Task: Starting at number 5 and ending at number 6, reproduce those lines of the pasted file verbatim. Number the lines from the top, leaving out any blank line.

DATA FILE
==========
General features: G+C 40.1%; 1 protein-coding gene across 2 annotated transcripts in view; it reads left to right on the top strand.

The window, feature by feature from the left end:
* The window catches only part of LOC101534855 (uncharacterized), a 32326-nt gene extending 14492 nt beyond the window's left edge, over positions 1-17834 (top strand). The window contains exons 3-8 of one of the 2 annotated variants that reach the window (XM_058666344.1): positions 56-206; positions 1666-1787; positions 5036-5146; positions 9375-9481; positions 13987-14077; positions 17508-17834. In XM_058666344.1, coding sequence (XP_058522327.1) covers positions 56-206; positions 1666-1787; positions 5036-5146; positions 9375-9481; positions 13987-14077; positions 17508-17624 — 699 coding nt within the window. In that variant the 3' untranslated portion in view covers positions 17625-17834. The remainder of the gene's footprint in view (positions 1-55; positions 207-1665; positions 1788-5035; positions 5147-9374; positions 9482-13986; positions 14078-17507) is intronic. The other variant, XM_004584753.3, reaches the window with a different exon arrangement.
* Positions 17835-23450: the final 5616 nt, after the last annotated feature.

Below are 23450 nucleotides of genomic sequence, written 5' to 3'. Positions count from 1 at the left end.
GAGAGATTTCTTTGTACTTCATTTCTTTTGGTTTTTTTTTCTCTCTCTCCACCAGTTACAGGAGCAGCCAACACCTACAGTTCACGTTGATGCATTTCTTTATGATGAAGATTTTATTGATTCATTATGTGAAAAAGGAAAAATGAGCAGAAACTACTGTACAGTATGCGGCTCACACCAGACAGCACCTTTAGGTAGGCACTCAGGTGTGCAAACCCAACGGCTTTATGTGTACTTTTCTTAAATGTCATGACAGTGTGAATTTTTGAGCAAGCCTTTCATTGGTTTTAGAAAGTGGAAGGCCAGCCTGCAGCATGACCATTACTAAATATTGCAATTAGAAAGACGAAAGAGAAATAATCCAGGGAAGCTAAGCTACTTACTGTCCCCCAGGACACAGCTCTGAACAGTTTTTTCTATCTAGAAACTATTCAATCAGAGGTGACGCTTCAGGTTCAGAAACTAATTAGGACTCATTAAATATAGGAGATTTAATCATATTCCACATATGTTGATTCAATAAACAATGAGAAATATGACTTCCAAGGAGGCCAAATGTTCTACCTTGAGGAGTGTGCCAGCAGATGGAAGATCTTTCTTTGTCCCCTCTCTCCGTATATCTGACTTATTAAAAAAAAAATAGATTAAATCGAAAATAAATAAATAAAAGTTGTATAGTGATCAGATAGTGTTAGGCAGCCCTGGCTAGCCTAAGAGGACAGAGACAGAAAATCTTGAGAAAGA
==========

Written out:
Below are 23450 nucleotides of genomic sequence, written 5' to 3'. Positions count from 1 at the left end.
GAGAGATTTCTTTGTACTTCATTTCTTTTGGTTTTTTTTTCTCTCTCTCCACCAGTTACAGGAGCAGCCAACACCTACAGTTCACGTTGATGCATTTCTTTATGATGAAGATTTTATTGATTCATTATGTGAAAAAGGAAAAATGAGCAGAAACTACTGTACAGTATGCGGCTCACACCAGACAGCACCTTTAGGTAGGCACTCAGGTGTGCAAACCCAACGGCTTTATGTGTACTTTTCTTAAATGTCATGACAGTGTGAATTTTTGAGCAAGCCTTTCATTGGTTTTAGAAAGTGGAAGGCCAGCCTGCAGCATGACCATTACTAAATATTGCAATTAGAAAGACGAAAGAGAAATAATCCAGGGAAGCTAAGCTACTTACTGTCCCCCAGGACACAGCTCTGAACAGTTTTTTCTATCTAGAAACTATTCAATCAGAGGTGACGCTTCAGGTTCAGAAACTAATTAGGACTCATTAAATATAGGAGATTTAATCATATTCCACATATGTTGATTCAATAAACAATGAGAAATATGACTTCCAAGGAGGCCAAATGTTCTACCTTGAGGAGTGTGCCAGCAGATGGAAGATCTTTCTTTGTCCCCTCTCTCCGTATATCTGACTTATTAAAAAAAAAATAGATTAAATCGAAAATAAATAAATAAAAGTTGTATAGTGATCAGATAGTGTTAGGCAGCCCTGGCTAGCCTAAGAGGACAGAGACAGAAAATCTTGAGAAAGA